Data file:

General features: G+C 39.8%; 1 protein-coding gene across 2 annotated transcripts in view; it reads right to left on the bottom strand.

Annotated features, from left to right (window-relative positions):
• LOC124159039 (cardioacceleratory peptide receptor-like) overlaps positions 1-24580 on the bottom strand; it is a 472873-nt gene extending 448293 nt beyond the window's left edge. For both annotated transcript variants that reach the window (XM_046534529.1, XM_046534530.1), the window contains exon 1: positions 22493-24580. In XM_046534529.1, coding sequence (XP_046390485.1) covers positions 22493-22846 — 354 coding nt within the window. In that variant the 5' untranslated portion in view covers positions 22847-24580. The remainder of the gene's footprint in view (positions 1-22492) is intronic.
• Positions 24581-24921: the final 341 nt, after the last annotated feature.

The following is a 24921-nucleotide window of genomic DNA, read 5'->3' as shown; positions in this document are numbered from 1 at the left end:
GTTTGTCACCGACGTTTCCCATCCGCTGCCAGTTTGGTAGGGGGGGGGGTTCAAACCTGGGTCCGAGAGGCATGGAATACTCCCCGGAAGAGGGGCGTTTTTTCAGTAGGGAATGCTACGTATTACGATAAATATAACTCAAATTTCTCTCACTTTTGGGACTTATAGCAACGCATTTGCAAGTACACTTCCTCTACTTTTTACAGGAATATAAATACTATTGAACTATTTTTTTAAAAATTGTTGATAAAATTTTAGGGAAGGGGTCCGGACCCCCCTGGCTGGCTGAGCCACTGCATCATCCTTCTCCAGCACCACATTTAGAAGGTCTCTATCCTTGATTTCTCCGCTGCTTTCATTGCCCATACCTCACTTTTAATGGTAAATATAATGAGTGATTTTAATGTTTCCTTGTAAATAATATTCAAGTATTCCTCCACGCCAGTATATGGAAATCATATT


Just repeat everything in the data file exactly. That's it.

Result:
General features: G+C 39.8%; 1 protein-coding gene across 2 annotated transcripts in view; it reads right to left on the bottom strand.

Annotated features, from left to right (window-relative positions):
• LOC124159039 (cardioacceleratory peptide receptor-like) overlaps positions 1-24580 on the bottom strand; it is a 472873-nt gene extending 448293 nt beyond the window's left edge. For both annotated transcript variants that reach the window (XM_046534529.1, XM_046534530.1), the window contains exon 1: positions 22493-24580. In XM_046534529.1, coding sequence (XP_046390485.1) covers positions 22493-22846 — 354 coding nt within the window. In that variant the 5' untranslated portion in view covers positions 22847-24580. The remainder of the gene's footprint in view (positions 1-22492) is intronic.
• Positions 24581-24921: the final 341 nt, after the last annotated feature.

The following is a 24921-nucleotide window of genomic DNA, read 5'->3' as shown; positions in this document are numbered from 1 at the left end:
GTTTGTCACCGACGTTTCCCATCCGCTGCCAGTTTGGTAGGGGGGGGGGTTCAAACCTGGGTCCGAGAGGCATGGAATACTCCCCGGAAGAGGGGCGTTTTTTCAGTAGGGAATGCTACGTATTACGATAAATATAACTCAAATTTCTCTCACTTTTGGGACTTATAGCAACGCATTTGCAAGTACACTTCCTCTACTTTTTACAGGAATATAAATACTATTGAACTATTTTTTTAAAAATTGTTGATAAAATTTTAGGGAAGGGGTCCGGACCCCCCTGGCTGGCTGAGCCACTGCATCATCCTTCTCCAGCACCACATTTAGAAGGTCTCTATCCTTGATTTCTCCGCTGCTTTCATTGCCCATACCTCACTTTTAATGGTAAATATAATGAGTGATTTTAATGTTTCCTTGTAAATAATATTCAAGTATTCCTCCACGCCAGTATATGGAAATCATATT